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About the Wild Cherry

Crann Silíní Fiáin ...
Prunus avium

Overview: The Wild Cherry is one of Ireland's most attractive trees, with its white or very pale pink flowers in spring, followed by hanging cherries in the autumn which can be either sour or sweet depending on the tree. Birds particularly love them! By eating the fruit, birds such as the thrush and blackbird, and mammals like the badger and pine marten help to disperse them country-wide.

Bark: The bark of the Wild Cherry is reddish brown, peeling and striped and so is easily identifiable.

Buds and Leaves: The oval shaped buds of the Wild Cherry are reddish brown and occur in clusters. They burst into leaf in April each year. Leaves are oval, green and doubly-toothed with pointed tips, measuring 6–15cm with two red glands on the stalk at the leaf base. They turn wonderful colours of deep red, bright orange and golden yellow come autumn.

Flowers: The flowers appear with the leaves in April and early May. They have five petals and hang in clusters of two to six. They contain lots of pollen and nectar and so provide food for hungry insects who in return pollinate them as they fly from flower to flower, thus ensuring a good crop of cherries in early autumn.

Fruit: The fruit of the Wild Cherry, like any fruit, needs heat and warmth to produce sugars. So in good warm summers a really sweet crop can be expected which can be made into delicious pies! An infusion made of the stalks of the berries was used medicinally to treat bronchitis and anaemia.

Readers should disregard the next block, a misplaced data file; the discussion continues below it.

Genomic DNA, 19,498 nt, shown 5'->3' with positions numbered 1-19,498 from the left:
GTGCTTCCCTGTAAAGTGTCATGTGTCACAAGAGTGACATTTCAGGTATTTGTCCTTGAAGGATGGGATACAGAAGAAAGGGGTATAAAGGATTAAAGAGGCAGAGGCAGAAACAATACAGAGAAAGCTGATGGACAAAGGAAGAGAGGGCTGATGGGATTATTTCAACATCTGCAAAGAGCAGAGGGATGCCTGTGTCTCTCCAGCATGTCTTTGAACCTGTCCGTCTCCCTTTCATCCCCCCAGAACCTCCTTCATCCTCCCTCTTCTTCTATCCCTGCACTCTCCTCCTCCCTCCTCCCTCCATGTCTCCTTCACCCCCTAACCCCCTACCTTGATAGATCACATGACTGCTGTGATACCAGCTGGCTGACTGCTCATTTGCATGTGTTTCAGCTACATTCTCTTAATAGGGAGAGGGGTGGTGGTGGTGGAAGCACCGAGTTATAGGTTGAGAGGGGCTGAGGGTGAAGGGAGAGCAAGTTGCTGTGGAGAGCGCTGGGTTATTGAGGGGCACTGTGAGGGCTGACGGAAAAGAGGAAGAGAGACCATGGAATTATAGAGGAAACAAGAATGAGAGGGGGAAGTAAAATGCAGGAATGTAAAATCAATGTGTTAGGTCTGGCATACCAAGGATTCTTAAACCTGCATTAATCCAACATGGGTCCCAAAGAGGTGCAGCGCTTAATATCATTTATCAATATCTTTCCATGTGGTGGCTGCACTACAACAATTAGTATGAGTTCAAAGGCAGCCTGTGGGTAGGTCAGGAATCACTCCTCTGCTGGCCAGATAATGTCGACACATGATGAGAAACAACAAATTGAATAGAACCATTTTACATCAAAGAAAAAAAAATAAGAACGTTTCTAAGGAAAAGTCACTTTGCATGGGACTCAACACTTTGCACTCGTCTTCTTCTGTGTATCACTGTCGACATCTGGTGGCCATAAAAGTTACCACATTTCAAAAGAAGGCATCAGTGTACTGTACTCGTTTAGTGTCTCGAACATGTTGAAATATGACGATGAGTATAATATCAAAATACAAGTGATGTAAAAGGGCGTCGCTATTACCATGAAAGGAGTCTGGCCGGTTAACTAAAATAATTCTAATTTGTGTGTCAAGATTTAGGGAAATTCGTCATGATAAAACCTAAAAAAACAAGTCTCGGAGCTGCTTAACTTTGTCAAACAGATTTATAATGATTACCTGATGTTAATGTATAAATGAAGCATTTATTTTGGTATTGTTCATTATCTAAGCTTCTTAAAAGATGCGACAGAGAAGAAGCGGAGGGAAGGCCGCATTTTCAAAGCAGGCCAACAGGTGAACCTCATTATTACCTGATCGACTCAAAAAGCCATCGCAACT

When applying for your sapling tree, you need to consider where the tree will live and grow for the rest of its life.
Irish native Scots Pine

Irish native Scots Pine

Irish native Scots Pine
Wood: Cherry trees can grow to 30 metres in height and can live for sixty years. The timber of the cherry tree is strong and durable and has a deep rich brown colour like mahogany. It is often used as a decorative wood in joinery and furniture making. It is also one of several woods suited to making uileann pipes. Cherry wood burns well and produces a perfumed smoke.

Where to Find the Wild Irish Cherry Tree:
Wild Cherry trees are often found in old field hedgerows where they may have been planted by farmers but they are also found in mixed deciduous woodland. The old farm trees may not be native in the sense of ancient woodland but they are part of our rural history, like crab apple and old varieties of apple, pear, plum and damson, once grown in gardens and small orchards throughout the country.

The wild cherry, with its beautiful blossoms and useful fruit was considered long ago to be a symbol of youthfulness, beauty and love. It is a native Irish tree and in early Irish Law was classified in the second highest rank of tree Aithig fedo or Commoner of the wood, along with other fruit-bearing trees such as hawthorn and rowan. High value was placed on it and the law at that time said that the fine for cutting one down was the price of two and a half milch cows, (a milch cow is a cow kept for her milk). Cherry stones have been found in a late Bronze Age crannog in Co. Offaly, showing that cherries were eaten as food in those times.

Some Tips from Me - Your Wild Cherry Sapling!
  • Consider where you are going to plant me as this is going to be my home for the rest of my life.
  • I can grow to 30m in height!
  • Don't plant me too near buildings or pathways because of my roots.
  • I love as much sun as possible.
  • I do like a little shelter from the wind.
  • I will start to flower towards the end of April.
  • My flowers are full of pollen and nectar so lots of bees and other insects visit me for food and in return pollinate my flowers.
  • When this happens, and indeed only if this happens, my cherries will form. So myself and the pollinating insects are great friends and I love it when they visit.
  • And then in autumn I will be stunning with my gorgeous, coloured leaves of orange and deep crimson.
  • All trees need love and I can't wait to be in your garden!  Copyright © 2021. Tree Council of Ireland
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